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Journal of Advanced Transportation
Volume 2017 (2017), Article ID 6105087, 12 pages
Research Article

Improving Usefulness of Automated Driving by Lowering Primary Task Interference through HMI Design

1Center for Traffic Sciences (IZVW), University of Würzburg, Würzburg, Germany
2Würzburg Institute for Traffic Sciences (WIVW), Veitshöchheim, Germany

Correspondence should be addressed to Frederik Naujoks; ed.wviw@skojuan

Received 13 April 2017; Revised 4 June 2017; Accepted 28 June 2017; Published 16 August 2017

Academic Editor: David F. Llorca

Copyright © 2017 Frederik Naujoks et al. This is an open access article distributed under the Creative Commons Attribution License, which permits unrestricted use, distribution, and reproduction in any medium, provided the original work is properly cited.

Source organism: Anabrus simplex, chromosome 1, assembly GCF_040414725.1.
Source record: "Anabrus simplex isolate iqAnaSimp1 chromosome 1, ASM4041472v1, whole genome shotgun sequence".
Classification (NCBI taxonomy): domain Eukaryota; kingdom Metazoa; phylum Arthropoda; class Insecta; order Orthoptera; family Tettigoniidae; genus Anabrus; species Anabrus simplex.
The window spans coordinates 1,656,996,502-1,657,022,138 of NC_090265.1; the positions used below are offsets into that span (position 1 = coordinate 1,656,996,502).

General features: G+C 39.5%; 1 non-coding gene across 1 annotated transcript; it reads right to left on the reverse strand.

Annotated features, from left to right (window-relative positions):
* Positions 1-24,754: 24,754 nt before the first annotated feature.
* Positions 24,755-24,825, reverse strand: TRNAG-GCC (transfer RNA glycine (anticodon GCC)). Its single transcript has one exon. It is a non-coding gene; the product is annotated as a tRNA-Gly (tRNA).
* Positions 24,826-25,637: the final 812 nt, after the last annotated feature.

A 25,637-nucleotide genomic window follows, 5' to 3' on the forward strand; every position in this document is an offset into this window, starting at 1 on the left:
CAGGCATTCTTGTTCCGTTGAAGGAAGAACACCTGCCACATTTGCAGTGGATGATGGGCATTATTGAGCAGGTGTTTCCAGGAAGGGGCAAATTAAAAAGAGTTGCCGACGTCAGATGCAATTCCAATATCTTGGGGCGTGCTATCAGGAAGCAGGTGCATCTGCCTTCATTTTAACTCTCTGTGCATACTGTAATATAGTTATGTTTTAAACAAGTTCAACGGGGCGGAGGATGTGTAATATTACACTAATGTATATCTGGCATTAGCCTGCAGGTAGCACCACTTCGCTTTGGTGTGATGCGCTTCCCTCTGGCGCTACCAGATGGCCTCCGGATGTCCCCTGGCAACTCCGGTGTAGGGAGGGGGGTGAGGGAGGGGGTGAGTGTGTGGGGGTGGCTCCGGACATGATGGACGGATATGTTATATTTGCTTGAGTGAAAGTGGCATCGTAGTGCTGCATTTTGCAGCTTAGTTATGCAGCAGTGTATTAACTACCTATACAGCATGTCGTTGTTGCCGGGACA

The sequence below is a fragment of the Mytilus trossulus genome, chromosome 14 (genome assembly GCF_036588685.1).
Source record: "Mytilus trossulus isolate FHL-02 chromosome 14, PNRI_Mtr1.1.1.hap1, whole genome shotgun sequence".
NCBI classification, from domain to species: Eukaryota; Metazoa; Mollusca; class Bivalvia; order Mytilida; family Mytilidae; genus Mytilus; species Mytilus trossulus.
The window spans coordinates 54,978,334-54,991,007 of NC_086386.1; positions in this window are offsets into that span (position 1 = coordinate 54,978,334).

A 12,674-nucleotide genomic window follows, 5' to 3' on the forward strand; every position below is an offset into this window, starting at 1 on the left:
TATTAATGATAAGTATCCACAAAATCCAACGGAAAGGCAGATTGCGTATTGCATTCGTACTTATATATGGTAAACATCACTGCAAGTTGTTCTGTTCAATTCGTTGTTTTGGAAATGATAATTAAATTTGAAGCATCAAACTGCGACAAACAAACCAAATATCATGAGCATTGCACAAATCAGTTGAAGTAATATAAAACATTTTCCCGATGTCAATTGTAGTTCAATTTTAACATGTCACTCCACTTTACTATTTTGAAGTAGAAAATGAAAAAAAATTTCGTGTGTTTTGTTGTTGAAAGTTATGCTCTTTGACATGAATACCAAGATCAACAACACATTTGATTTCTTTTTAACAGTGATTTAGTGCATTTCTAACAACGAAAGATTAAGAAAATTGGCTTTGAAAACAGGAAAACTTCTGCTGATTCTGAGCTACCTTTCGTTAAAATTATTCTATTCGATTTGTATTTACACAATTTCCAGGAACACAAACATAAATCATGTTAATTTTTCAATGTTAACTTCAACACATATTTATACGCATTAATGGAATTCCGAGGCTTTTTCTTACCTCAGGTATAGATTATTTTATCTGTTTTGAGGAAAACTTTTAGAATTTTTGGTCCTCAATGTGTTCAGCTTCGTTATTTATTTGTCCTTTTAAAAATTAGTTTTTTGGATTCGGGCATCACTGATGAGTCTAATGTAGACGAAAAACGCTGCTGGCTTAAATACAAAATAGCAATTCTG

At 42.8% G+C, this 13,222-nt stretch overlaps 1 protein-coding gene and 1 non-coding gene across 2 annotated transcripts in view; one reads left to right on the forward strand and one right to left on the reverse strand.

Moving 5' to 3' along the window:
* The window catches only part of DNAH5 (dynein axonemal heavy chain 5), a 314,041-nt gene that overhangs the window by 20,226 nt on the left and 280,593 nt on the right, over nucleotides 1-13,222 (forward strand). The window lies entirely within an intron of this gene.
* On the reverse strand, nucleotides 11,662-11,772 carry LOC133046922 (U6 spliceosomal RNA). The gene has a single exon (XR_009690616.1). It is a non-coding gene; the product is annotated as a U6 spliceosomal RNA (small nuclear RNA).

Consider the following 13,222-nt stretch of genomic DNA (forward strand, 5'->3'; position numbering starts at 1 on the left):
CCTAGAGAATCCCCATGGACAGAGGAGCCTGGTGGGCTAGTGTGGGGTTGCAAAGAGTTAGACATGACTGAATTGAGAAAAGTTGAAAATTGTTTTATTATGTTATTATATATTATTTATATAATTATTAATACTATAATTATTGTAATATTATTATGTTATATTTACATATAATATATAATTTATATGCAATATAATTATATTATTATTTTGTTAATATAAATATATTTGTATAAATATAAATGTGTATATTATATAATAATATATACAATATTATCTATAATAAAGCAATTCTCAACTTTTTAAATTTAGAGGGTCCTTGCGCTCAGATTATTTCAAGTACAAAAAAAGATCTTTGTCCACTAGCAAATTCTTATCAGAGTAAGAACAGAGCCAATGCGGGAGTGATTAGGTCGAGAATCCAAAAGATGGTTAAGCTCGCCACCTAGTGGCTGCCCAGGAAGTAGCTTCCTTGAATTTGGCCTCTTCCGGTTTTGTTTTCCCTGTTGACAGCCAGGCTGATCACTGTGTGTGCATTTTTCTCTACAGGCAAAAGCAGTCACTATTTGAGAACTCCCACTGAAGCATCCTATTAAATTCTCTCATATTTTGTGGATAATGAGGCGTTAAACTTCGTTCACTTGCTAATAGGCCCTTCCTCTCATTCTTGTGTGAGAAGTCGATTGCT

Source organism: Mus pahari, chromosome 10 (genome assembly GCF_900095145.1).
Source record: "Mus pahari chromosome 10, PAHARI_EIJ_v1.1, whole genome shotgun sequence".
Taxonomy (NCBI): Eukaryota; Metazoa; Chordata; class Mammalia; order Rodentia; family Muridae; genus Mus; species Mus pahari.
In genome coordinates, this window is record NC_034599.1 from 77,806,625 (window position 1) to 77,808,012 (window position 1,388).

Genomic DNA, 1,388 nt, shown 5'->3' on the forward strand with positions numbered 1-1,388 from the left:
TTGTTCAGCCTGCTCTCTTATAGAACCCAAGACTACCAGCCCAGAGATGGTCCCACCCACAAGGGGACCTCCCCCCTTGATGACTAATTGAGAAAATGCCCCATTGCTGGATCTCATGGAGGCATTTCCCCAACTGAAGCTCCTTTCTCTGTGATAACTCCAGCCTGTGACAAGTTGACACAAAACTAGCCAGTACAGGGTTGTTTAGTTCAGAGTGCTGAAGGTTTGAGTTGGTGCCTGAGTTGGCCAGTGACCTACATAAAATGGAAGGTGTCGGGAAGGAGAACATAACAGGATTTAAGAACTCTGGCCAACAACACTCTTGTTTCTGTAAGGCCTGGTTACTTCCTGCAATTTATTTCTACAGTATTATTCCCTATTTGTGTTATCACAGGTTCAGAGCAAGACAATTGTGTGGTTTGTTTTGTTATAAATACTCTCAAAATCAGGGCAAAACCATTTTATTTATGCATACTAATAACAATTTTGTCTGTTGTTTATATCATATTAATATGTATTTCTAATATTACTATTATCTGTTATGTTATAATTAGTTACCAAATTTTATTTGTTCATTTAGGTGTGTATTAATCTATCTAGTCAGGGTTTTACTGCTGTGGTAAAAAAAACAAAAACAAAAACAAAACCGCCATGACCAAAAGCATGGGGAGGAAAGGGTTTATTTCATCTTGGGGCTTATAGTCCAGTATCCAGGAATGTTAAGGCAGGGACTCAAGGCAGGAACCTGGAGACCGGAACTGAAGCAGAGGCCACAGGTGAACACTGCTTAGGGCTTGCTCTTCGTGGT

During conditionally automated driving (CAD), driving time can be used for non-driving-related tasks (NDRTs). To increase safety and comfort of an automated ride, upcoming automated manoeuvres such as lane changes or speed adaptations may be communicated to the driver. However, as the driver’s primary task consists of performing NDRTs, they might prefer to be informed in a nondistracting way. In this paper, the potential of using speech output to improve human-automation interaction is explored. A sample of 17 participants completed different situations which involved communication between the automation and the driver in a motion-based driving simulator. The Human-Machine Interface (HMI) of the automated driving system consisted of a visual-auditory HMI with either generic auditory feedback (i.e., standard information tones) or additional speech output. The drivers were asked to perform a common NDRT during the drive. Compared to generic auditory output, communicating upcoming automated manoeuvres additionally by speech led to a decrease in self-reported visual workload and decreased monitoring of the visual HMI. However, interruptions of the NDRT were not affected by additional speech output. Participants clearly favoured the HMI with additional speech-based output, demonstrating the potential of speech to enhance usefulness and acceptance of automated vehicles.